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We walked past Spruce on our regular walk last evening. Normally a construction site, the space was lit up and dressed to the nines, literally abuz with staff. We have watched the work progress for months, waiting for a sign to appear or some kind of promo, but it never happened. I couldn't help but go in and talk to the maitre d' who explained that last night was a preview dinner for investors and that this coming week would be its first open to the public.

Opentable explains their focus. A computer glitch prevented them from supplying me a complete menu, but they happily gave me sheets for mains and desserts.

Seared Albacore, sweet corn fondue and braised chanterelles 28

Turmeric Poached Chicken, summer vegetables and garganelli 22

Grilled Bavette Steak, duck fat potatoes and bordelaise 29

Slow Roasted Beef Short Ribs, grilled peach and horseradish subise 27

Honey Lacquered Duck Breast, cinnamon dusted foie gras and plum gastrique 32

Buttered Maine Lobster, golden potato gnocchi, braised lettuces 36

Broiled Mediterranean Sea Bass, tabouleh, cucumbers and tomatoes 29

Monkfish and Mussels Provencial, tender roasted eggplant 28

Charred Berkshire Pork Tenderloin, crispy pancetta and shelling beans 26

All desserts 9

Chocolate and Caramel Fondant, chocolate sorbet and chocolate paper

Charantais Melon Soup, toasted almond and mission fig ice cream

Stne Fruit Bruschetta, vanilla olive oil, lemon verbena ice cream

White Chocolate Creme, hazelnut cake and coffee ice cream

Warm Semolina Cake, Blckberries, honey, mint and frozen Strauss cream

Brioche Beignets, black plum confiture

Large Warm Palmiers

Perhaps its just my taste, but the desserts all suggest more creativity than mains. I'm sorry not to have seen the starter menu, since that is often the section that provides the most interesting plates.

It will also be interesting to see if this new crew can pull off a restaurant in this large space that in the past failed to house a destination dining room. It's only a 5 minute walk from my house, but in the past it has always seemed odd to go out for white tablecloth dining around the corner.


Sacramento Streeet at Spruce


eGullet member #80.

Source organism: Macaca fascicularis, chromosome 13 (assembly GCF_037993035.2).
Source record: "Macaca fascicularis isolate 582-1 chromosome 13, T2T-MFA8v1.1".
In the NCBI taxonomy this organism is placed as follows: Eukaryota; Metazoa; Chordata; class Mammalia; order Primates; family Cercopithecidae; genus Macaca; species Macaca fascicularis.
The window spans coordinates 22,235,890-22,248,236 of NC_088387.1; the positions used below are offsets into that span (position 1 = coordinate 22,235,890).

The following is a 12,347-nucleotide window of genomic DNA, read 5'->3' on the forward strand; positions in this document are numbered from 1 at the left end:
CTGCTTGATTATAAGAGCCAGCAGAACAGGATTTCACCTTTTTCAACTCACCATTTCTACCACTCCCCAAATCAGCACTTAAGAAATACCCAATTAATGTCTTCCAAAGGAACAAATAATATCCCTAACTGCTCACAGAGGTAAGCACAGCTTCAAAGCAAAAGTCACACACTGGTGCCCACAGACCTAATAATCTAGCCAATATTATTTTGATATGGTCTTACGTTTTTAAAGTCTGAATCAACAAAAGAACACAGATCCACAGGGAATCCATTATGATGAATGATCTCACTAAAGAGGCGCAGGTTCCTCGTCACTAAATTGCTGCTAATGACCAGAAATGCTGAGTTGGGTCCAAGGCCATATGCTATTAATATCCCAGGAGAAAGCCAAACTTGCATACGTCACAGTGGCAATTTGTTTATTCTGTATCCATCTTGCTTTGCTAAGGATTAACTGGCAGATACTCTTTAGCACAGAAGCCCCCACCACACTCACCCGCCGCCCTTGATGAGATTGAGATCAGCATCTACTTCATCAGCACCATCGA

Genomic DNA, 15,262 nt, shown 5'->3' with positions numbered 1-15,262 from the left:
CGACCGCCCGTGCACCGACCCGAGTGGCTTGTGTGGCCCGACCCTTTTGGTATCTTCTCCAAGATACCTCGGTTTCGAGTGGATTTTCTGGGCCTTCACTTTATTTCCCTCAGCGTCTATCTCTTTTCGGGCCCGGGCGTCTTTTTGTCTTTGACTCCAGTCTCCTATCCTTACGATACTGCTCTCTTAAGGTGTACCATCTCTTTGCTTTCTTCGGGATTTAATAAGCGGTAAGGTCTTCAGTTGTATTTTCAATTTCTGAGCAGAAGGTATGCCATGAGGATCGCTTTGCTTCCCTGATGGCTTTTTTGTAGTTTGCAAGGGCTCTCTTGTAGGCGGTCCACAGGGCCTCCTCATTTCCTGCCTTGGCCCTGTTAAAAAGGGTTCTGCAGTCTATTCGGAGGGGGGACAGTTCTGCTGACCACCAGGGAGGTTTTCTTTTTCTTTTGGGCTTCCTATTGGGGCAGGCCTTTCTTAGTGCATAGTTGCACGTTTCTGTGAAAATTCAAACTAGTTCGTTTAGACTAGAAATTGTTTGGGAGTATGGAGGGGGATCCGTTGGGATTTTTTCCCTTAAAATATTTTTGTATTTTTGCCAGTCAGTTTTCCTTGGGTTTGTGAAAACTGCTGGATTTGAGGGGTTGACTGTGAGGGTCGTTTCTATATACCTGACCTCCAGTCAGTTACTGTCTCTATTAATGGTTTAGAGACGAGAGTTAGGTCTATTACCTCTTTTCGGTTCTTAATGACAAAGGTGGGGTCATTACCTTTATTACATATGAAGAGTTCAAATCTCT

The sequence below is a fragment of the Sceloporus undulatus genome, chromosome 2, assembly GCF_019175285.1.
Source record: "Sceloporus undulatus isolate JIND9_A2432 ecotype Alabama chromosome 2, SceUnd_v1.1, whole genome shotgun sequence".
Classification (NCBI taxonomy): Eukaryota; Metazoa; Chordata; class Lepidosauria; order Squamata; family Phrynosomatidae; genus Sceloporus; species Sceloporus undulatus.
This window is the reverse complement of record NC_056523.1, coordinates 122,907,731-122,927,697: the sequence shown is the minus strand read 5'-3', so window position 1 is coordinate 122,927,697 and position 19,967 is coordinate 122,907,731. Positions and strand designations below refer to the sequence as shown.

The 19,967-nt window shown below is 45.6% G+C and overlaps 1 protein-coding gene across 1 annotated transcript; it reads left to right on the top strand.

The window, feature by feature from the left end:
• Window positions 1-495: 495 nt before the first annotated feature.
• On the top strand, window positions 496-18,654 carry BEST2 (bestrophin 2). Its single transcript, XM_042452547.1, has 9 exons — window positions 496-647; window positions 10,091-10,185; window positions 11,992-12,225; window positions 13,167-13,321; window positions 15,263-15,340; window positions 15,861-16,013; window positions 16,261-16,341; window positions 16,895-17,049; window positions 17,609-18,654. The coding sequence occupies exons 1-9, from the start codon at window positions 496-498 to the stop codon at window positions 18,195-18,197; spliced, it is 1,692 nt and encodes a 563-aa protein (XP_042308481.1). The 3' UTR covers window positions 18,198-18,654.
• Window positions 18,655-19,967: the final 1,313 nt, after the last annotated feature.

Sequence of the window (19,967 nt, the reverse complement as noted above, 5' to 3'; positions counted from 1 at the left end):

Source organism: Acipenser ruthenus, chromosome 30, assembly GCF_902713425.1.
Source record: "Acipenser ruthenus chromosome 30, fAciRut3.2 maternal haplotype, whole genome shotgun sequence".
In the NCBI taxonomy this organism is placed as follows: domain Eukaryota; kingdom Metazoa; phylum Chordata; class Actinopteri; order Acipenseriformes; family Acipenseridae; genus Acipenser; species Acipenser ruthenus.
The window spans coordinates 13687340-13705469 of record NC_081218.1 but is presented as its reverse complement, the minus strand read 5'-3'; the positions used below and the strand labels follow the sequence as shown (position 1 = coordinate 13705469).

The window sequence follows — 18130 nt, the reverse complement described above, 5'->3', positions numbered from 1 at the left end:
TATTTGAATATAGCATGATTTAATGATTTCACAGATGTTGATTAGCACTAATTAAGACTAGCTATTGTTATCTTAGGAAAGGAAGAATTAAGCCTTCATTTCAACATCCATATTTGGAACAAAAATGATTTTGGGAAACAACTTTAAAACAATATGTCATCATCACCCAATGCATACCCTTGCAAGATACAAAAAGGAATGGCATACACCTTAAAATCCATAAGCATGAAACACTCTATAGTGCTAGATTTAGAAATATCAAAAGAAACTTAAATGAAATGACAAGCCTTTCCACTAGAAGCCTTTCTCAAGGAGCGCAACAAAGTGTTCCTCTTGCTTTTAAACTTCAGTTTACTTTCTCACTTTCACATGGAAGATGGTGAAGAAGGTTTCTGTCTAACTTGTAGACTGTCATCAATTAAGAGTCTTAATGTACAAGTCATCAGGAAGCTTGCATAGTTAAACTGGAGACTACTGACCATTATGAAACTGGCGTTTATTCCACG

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  • 4 weeks later...

Went there for dinner last week, we managed to snag a table at the small room in the back near the kitchen, which was not as interestingly decorated or good for people watching as the main room but had far better acoustics and much more space.

There's been a lot of buzz about the place and I was surprised to find the menu to be pretty generic looking Californian French. We ordered the charcuterie plate ($16), and a watermelon salad with home cured sardines ($10) for our starters. The charcuterie plate was kind of obligatory since they're homemade etc., which is a trend among the Italian restaurants in town but not so much the French, and we got a rather big assortment of items on a plate, perhaps 6 or even 8 types which the waiter quickly explained but I forgot as soon as it was over (didn't take notes or photos). I would've personally preferred quality over quantity in this case: most of the items weren't memorable, the duck liver mousse with port wine in a little ramekin and the chorizo were the standouts. There were a couple of types of pates but they were sad little dry triangles not much bigger than my thumb, perhaps they would have been better ordered alone, which was possible via the bar menu. The watermelon salad was excellent, I like the mild pickling effect of the dressing on the sweet watermelon, there were however only 2 tiny pieces of sardine, perhaps less than a single fillet altogether, which seemed a little meager but the flavors were very good.

For our main courses we got the monkfish and mussels ($28), and the pork tenderloin ($26). Fine fresh ingredients, excellently done monkfish, you could see from the sauce for the pork that someone in the kitchen had mastered veal demi-glace, etc.

For dessert we shared the chocolate and caramel fondant, chocolate sorbet and chocolate paper ($9). Very chocolate-y, professionally done, no complaints.

Wine: they have an impressive wine book. Seriously, seriously impressive, especially if you have the wallet and inclination to drink some old German Rieslings or French Burgundies. There were old Trockenbeerenauslesen for over $1k and ditto for seriously good French reds. The husband started with a glass of rose Champagne ($18), I went for a glass of Riesling Spaetlese ($14), and we continued with a bottle of 2003 Thierry Allemand Cornas ($130). The wines were lovely, the sommelier seemed a little overwhelmed with the size of the cellar, especially when we ordered a glass each of Mas Amiel vintage fortified wine to go with the chocolate dessert, and they weren't able to find the bottle until we were almost done with the food. They did end up taking that off the bill so it was at least professionally handled.

Service was highly uneven but that's probably because the restaurant has barely had time to properly open. We went on a Monday night and the main room looked pretty full. They had a much simpler bar menu (also available to order from the dining room) which had things like burgers, mussels and fries, and a good looking long bar.

In conclusion? Good solid French food with some Californian characteristics, and an amazing wine list. Not sure what the big fuss is about but it's not a bad effort.

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